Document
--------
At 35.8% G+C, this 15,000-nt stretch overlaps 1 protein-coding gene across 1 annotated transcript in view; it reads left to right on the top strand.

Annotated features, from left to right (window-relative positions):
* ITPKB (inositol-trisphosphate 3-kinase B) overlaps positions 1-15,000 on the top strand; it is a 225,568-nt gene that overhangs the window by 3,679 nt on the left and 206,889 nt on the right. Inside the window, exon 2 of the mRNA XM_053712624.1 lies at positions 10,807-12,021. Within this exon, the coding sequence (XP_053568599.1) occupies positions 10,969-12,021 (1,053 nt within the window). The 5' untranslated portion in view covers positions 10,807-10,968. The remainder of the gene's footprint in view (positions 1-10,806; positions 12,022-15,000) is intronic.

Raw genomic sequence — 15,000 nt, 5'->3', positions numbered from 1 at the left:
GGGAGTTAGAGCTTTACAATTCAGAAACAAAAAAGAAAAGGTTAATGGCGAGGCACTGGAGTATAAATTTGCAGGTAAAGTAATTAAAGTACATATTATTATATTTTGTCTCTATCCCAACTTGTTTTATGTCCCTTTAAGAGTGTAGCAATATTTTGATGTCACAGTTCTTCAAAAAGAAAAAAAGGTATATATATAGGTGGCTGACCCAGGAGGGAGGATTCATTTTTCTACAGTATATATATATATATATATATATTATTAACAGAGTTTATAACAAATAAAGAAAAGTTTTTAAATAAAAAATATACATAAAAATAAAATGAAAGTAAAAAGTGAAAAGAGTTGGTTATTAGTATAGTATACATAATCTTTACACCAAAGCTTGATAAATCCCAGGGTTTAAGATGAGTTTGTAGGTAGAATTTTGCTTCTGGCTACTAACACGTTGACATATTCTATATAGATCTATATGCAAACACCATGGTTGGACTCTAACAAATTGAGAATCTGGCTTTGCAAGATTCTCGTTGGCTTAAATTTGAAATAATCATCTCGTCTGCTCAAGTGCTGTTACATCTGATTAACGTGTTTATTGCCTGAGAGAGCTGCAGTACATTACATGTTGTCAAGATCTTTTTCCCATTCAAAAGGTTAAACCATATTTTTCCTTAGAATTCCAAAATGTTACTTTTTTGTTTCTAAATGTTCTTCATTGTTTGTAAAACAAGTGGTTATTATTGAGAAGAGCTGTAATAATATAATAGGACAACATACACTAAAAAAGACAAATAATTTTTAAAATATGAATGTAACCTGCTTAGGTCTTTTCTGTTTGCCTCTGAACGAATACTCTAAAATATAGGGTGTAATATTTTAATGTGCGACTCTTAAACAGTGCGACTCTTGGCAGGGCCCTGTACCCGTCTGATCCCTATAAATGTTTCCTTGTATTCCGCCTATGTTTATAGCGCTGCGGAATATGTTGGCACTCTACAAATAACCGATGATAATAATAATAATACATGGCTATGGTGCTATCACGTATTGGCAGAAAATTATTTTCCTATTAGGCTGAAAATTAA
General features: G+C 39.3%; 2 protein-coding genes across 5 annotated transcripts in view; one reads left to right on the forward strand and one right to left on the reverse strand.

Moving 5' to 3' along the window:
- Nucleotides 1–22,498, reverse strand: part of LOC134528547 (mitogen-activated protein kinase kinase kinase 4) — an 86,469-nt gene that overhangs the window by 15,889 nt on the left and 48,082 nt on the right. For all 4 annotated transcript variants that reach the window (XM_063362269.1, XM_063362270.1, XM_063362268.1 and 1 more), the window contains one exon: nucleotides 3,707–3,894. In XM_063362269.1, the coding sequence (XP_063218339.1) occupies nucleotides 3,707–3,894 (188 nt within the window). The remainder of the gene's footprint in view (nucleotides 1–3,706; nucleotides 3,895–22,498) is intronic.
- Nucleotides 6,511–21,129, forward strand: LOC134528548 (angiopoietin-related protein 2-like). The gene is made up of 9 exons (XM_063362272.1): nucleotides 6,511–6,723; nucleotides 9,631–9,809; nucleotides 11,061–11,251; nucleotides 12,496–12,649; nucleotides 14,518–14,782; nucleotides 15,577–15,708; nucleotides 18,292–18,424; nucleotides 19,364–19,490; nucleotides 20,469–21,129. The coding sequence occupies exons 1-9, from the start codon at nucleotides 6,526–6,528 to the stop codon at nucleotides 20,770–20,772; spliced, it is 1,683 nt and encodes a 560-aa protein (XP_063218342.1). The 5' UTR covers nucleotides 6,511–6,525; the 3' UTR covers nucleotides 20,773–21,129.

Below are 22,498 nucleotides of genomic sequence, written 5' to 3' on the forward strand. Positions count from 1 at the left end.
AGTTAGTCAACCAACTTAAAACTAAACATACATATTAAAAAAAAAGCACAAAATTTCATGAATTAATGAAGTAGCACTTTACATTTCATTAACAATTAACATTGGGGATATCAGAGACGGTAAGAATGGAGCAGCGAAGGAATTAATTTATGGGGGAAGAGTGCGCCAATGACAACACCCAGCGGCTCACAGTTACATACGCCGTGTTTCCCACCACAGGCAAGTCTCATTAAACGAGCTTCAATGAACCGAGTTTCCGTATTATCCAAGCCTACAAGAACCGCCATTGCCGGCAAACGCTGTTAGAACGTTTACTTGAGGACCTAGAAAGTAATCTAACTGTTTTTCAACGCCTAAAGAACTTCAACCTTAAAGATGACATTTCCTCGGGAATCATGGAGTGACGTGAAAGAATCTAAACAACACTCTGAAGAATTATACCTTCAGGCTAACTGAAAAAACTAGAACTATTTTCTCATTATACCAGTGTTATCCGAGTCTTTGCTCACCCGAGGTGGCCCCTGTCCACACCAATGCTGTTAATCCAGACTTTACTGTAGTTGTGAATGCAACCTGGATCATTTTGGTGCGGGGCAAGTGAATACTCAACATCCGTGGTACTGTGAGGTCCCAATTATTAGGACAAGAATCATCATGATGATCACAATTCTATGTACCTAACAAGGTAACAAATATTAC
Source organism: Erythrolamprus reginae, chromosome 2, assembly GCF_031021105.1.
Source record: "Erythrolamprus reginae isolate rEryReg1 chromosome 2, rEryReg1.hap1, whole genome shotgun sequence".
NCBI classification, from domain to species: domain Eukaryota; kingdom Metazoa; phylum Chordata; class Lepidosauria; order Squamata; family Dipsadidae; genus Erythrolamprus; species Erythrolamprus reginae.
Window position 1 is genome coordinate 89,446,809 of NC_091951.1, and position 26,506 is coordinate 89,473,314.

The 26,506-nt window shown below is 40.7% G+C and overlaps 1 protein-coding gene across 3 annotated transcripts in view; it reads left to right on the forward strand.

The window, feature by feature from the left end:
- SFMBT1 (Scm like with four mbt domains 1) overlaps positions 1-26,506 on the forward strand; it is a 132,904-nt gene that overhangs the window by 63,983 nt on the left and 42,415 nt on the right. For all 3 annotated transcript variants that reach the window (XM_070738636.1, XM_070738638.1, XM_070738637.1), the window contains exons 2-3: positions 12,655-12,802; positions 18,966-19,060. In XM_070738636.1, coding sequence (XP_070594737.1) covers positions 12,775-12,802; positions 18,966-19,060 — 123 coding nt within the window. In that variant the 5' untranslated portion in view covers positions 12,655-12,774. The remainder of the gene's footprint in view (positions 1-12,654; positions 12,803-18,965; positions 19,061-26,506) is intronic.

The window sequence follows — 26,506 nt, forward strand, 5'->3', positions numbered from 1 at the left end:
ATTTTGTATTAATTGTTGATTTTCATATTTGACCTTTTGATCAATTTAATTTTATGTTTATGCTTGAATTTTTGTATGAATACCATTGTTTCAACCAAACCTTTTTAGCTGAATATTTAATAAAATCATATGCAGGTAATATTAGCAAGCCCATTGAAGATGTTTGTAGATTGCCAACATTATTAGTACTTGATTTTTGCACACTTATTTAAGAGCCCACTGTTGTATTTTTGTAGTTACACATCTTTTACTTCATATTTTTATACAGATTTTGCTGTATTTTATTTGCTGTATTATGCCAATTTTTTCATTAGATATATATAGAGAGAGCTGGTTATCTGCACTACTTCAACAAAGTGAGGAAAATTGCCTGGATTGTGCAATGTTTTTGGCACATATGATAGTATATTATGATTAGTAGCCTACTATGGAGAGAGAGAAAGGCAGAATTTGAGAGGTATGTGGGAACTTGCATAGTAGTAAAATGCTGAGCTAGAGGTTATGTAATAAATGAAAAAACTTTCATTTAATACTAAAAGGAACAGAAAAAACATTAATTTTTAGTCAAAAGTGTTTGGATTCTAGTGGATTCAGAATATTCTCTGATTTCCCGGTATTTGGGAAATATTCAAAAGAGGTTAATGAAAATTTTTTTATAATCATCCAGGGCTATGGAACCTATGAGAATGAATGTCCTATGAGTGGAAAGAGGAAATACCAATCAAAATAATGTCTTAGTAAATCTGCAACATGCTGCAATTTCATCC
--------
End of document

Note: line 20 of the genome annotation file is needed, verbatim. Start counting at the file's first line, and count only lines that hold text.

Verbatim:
ATTTTGTATTAATTGTTGATTTTCATATTTGACCTTTTGATCAATTTAATTTTATGTTTATGCTTGAATTTTTGTATGAATACCATTGTTTCAACCAAACCTTTTTAGCTGAATATTTAATAAAATCATATGCAGGTAATATTAGCAAGCCCATTGAAGATGTTTGTAGATTGCCAACATTATTAGTACTTGATTTTTGCACACTTATTTAAGAGCCCACTGTTGTATTTTTGTAGTTACACATCTTTTACTTCATATTTTTATACAGATTTTGCTGTATTTTATTTGCTGTATTATGCCAATTTTTTCATTAGATATATATAGAGAGAGCTGGTTATCTGCACTACTTCAACAAAGTGAGGAAAATTGCCTGGATTGTGCAATGTTTTTGGCACATATGATAGTATATTATGATTAGTAGCCTACTATGGAGAGAGAGAAAGGCAGAATTTGAGAGGTATGTGGGAACTTGCATAGTAGTAAAATGCTGAGCTAGAGGTTATGTAATAAATGAAAAAACTTTCATTTAATACTAAAAGGAACAGAAAAAACATTAATTTTTAGTCAAAAGTGTTTGGATTCTAGTGGATTCAGAATATTCTCTGATTTCCCGGTATTTGGGAAATATTCAAAAGAGGTTAATGAAAATTTTTTTATAATCATCCAGGGCTATGGAACCTATGAGAATGAATGTCCTATGAGTGGAAAGAGGAAATACCAATCAAAATAATGTCTTAGTAAATCTGCAACATGCTGCAATTTCATCC